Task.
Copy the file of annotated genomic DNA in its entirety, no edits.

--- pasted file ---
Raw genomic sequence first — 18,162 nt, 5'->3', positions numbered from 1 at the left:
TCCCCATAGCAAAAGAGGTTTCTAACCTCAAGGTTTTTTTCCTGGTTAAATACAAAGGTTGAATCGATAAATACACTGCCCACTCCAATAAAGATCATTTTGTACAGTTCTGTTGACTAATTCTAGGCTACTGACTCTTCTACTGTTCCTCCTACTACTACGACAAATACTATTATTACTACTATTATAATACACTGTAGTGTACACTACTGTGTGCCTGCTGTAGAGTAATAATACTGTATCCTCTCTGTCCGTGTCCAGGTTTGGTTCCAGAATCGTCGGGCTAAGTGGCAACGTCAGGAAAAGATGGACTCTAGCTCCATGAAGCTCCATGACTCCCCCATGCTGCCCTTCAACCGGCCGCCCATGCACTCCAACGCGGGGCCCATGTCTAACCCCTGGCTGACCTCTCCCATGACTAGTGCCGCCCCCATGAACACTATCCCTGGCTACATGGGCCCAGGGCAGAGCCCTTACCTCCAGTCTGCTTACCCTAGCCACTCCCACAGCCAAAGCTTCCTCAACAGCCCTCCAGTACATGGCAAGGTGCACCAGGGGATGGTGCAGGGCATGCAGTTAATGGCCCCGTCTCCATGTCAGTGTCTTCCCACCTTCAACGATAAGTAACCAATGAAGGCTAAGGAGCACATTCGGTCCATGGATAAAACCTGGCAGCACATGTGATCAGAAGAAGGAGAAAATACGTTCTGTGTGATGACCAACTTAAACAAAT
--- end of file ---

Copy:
Raw genomic sequence first — 18,162 nt, 5'->3', positions numbered from 1 at the left:
TCCCCATAGCAAAAGAGGTTTCTAACCTCAAGGTTTTTTTCCTGGTTAAATACAAAGGTTGAATCGATAAATACACTGCCCACTCCAATAAAGATCATTTTGTACAGTTCTGTTGACTAATTCTAGGCTACTGACTCTTCTACTGTTCCTCCTACTACTACGACAAATACTATTATTACTACTATTATAATACACTGTAGTGTACACTACTGTGTGCCTGCTGTAGAGTAATAATACTGTATCCTCTCTGTCCGTGTCCAGGTTTGGTTCCAGAATCGTCGGGCTAAGTGGCAACGTCAGGAAAAGATGGACTCTAGCTCCATGAAGCTCCATGACTCCCCCATGCTGCCCTTCAACCGGCCGCCCATGCACTCCAACGCGGGGCCCATGTCTAACCCCTGGCTGACCTCTCCCATGACTAGTGCCGCCCCCATGAACACTATCCCTGGCTACATGGGCCCAGGGCAGAGCCCTTACCTCCAGTCTGCTTACCCTAGCCACTCCCACAGCCAAAGCTTCCTCAACAGCCCTCCAGTACATGGCAAGGTGCACCAGGGGATGGTGCAGGGCATGCAGTTAATGGCCCCGTCTCCATGTCAGTGTCTTCCCACCTTCAACGATAAGTAACCAATGAAGGCTAAGGAGCACATTCGGTCCATGGATAAAACCTGGCAGCACATGTGATCAGAAGAAGGAGAAAATACGTTCTGTGTGATGACCAACTTAAACAAAT